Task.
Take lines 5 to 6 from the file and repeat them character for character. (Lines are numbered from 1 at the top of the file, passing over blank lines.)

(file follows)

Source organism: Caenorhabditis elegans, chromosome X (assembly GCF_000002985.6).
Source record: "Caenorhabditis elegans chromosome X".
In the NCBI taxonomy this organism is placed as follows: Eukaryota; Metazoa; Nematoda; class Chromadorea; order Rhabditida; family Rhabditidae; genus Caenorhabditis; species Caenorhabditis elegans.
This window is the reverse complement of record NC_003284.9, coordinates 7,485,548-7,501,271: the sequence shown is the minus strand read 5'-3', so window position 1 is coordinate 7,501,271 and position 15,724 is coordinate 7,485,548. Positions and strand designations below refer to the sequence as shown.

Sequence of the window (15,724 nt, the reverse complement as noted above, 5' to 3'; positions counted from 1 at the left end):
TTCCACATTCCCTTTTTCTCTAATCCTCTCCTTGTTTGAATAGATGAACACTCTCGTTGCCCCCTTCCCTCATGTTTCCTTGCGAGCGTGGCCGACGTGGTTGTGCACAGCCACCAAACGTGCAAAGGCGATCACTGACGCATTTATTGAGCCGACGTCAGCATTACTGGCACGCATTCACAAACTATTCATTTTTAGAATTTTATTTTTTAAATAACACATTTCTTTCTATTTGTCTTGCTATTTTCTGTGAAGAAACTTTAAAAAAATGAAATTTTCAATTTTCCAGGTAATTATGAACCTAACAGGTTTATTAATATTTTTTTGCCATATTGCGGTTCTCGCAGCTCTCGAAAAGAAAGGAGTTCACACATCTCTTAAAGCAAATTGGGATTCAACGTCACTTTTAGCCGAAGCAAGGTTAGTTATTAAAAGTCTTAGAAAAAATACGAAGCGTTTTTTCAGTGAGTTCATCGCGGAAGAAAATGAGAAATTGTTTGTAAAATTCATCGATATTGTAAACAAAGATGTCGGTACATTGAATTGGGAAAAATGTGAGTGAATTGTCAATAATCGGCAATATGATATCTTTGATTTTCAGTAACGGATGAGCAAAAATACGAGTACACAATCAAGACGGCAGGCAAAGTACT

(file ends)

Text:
Sequence of the window (15,724 nt, the reverse complement as noted above, 5' to 3'; positions counted from 1 at the left end):
TTCCACATTCCCTTTTTCTCTAATCCTCTCCTTGTTTGAATAGATGAACACTCTCGTTGCCCCCTTCCCTCATGTTTCCTTGCGAGCGTGGCCGACGTGGTTGTGCACAGCCACCAAACGTGCAAAGGCGATCACTGACGCATTTATTGAGCCGACGTCAGCATTACTGGCACGCATTCACAAACTATTCATTTTTAGAATTTTATTTTTTAAATAACACATTTCTTTCTATTTGTCTTGCTATTTTCTGTGAAGAAACTTTAAAAAAATGAAATTTTCAATTTTCCAGGTAATTATGAACCTAACAGGTTTATTAATATTTTTTTGCCATATTGCGGTTCTCGCAGCTCTCGAAAAGAAAGGAGTTCACACATCTCTTAAAGCAAATTGGGATTCAACGTCACTTTTAGCCGAAGCAAGGTTAGTTATTAAAAGTCTTAGAAAAAATACGAAGCGTTTTTTCAGTGAGTTCATCGCGGAAGAAAATGAGAAATTGTTTGTAAAATTCATCGATATTGTAAACAAAGATGTCGGTACATTGAATTGGGAAAAATGTGAGTGAATTGTCAATAATCGGCAATATGATATCTTTGATTTTCAGTAACGGATGAGCAAAAATACGAGTACACAATCAAGACGGCAGGCAAAGTACT